There are many [equally] strong riders fighting for the Top10 places this year and instead of going through all of them (see my list above for that matter), I’ll leave you with a couple of jokers. First one is Daniel Navarro. After being one of Contador’s faithful helpers for many years, Navarro now has a chance to show his own potential. Saxo-Tinkoff didn’t want to keep Navarro at his current salary and when Cofidis were ready to make him captain, the choice wasn’t really that tough for the Spanish climber. So far it’s been a great match. Daniel Navarro finished 12th overall in Paris-Nice, 16th overall in Catalunya and latest 5th overall in Dauphiné where he were among the strongest uphill.  Originally the plan for the Tour was to aim at a stage win but with the impressive performances in Dauphiné, Cofidis & Navarro now aim at the overall classification instead. The French team also have Rein Taaramae for the GC and together with Jerome Coppel and Christophe Le Mevel they have a very strong team to support Navarro. In fact, Cofidis are my outsider for the Team Classification this year.

I also expect a strong performance from Andrey Amador. He’s probably only ranked fourth in the Movistar team for this Tour de France but I think we will see a lot of him, especially in the third week. Amador is an excellent climber and like [teammate] Quintana, he’s been preparing himself at home in the mountains. The Irazú volcano [3500 meters above sea level] in Costa Rica is where Amador has been training and he showed in Tour de Suisse that he’s ready with a strong performance in the final time trial. In the Tour de France Andrey Amador hopes to hit a morning breakaway and take a stage win like he did in the Giro d’Italia last year. Naturally, helping Valverde is the number one priority but it can also be a tactical advantage for Movistar to have Amador in a breakaway. Contrary to many other climbers Amador is also very good against the clock which will help Movistar in the team time trial. I expect them to make Top3 that day.

Before I end this Preview, let's take a look at the Green Jersey. Peter Sagan was my big favorite last year and he turned out to be even stronger than expected. This year, he’s once again the favorite but if Mark Cavendish is back on his top level, it will be a close fight. I see at least six “sure” sprint stages and even though Sagan is fast, he’s not as fast as Cavendish, Greipel & Kittel. There are more points up for grab in the flat stages. That means if Cavendish wins four of five stages without Sagan making Top3, he will get a good advantage. Sagan will be in the mix some days where Cavendish can’t keep up though. Still, I think it will be very close this year. Also, both Sagan and Cavendish have high hopes of wearing the Yellow Jersey early in the race this year. Therefore, what will end as a fight for green most likely will start out as a fight for yellow!

Many people ask me about my picks for the four jerseys. I think both the Polka Dot Jersey and the White Jersey are very tough to call this year but if I had to, these would be my picks:

Yellow: Chris Froome
Green: Peter Sagan
Polka Dot: Damiano Cunego / or an Euskaltel rider
White: Nairo Quintana
Team GC: Movistar

Again this year, there will be daily Stage Previews during the Tour. I know many of you would like them online early but I simply don't have time to publish them before 21:00 - 22:00 CET. 

The stages of this year's Tour de France are set to finish around 17:00 / 17:30 CET. If you find yourself without a TV, go to for live streams.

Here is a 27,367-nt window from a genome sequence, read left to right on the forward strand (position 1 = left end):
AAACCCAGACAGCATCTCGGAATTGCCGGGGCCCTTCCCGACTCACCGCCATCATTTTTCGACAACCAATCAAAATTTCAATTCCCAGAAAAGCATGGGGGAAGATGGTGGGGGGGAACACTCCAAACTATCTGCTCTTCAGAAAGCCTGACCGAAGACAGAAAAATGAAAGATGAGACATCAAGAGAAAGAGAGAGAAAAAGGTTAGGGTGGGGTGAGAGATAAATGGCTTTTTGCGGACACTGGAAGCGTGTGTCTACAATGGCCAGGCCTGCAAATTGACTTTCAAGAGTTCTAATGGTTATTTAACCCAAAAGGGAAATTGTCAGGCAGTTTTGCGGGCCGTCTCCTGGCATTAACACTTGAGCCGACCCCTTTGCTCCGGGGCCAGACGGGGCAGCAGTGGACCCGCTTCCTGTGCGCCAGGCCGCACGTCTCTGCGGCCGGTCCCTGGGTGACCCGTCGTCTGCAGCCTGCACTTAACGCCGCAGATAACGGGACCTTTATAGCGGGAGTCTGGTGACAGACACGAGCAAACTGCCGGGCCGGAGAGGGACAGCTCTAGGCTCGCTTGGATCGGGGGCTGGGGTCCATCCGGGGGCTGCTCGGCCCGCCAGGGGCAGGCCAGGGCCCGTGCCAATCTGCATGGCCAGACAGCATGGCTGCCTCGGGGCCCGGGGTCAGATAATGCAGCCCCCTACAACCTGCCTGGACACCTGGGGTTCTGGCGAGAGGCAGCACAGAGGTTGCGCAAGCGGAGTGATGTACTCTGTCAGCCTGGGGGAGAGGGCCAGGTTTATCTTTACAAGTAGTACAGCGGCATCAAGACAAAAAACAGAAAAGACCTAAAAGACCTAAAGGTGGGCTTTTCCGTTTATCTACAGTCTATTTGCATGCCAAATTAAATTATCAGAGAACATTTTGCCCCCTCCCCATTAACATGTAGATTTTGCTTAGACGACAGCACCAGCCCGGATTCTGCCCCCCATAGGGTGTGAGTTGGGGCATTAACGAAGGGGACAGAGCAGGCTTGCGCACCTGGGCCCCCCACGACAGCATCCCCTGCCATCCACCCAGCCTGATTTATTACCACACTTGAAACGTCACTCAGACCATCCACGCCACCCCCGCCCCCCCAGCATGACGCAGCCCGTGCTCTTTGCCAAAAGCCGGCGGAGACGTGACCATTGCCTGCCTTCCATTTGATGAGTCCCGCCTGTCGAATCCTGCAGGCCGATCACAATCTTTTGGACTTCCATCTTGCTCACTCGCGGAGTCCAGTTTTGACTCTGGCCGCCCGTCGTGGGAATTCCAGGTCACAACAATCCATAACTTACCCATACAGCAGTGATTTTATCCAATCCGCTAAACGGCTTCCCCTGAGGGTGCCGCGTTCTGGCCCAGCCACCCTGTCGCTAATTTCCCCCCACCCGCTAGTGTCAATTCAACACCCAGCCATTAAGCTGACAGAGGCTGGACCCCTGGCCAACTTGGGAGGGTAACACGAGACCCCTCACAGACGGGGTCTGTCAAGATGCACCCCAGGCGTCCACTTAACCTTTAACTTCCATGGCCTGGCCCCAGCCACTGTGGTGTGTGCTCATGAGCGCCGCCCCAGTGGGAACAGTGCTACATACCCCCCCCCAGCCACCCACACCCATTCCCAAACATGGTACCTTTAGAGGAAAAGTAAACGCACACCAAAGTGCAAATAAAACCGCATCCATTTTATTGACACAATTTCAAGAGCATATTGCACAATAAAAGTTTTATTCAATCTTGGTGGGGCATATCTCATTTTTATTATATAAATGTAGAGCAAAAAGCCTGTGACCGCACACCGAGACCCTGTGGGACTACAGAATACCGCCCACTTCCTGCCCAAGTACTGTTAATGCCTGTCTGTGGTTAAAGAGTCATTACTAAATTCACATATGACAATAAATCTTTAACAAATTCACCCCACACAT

Tuesday, June 25, 2013

Tour Exclusive - Jesus Hernandez: “We are ready”’

Contador & Hernandez.
Picture from Twitter with the text:
"Our 3 secrets; work, work & work".
Many have doubted if Alberto Contador will reach his former level of greatness in this year’s Tour de France. The Spaniard hasn’t won any of the stage races he has been riding and so far he’s only got one stage win this season. However, what many tend to forget is that this year the plan has been different. Alberto Contador was mentally drained after his turbulent 2012-season and he needed a longer winter break than usually. Therefore, he started out 2013 three kilos heavier than the preview years, and naturally this has affected his results.

Instead of being close to his best level during the first part of the season - as he usually is - Contador has planned everything around the Tour de France. At Dauphiné he said he was on 75 % and according to his best friend and teammate, Jesus Hernandez, Alberto Contador is now ready to fight for the overall win.

In general I think the balance is good. We haven’t won [much] but we have been close in all the races and therefore, the balance can’t be bad. Each year is different and the beginnings of the seasons are never the same. We have been working hard in order to arrive in a good condition for the Tour and I think we have achieved that”, Jesus Hernandez tells me.

Looking at the Saxo-Tinkoff team for the Tour, I doubt Alberto Contador has ever had a stronger team to support him. A view shared by Hernandez.

We come [to the Tour] with a very solid block [of riders] in all areas, very attuned around Alberto. It is indeed a very strong team”, Hernandez says and ads: “The last rider in the mountains will be Kreuziger, who’s very strong. Before that, it’s up to Rogers, Roche and me depending on the stages”.

The two individual time trials in this year’s Tour de France is, without a doubt, in the favor of Chris Froome. Therefore, many have been wondering if Alberto Contador will be strong enough in the mountains to take back the time he will lose against the clock. According to Jesus Hernandez, that’s not an issue.

“[Taking back lost time in the mountains] won’t be a question with Alberto on this best level. In fact, it will be other way around”, Hernandez assures.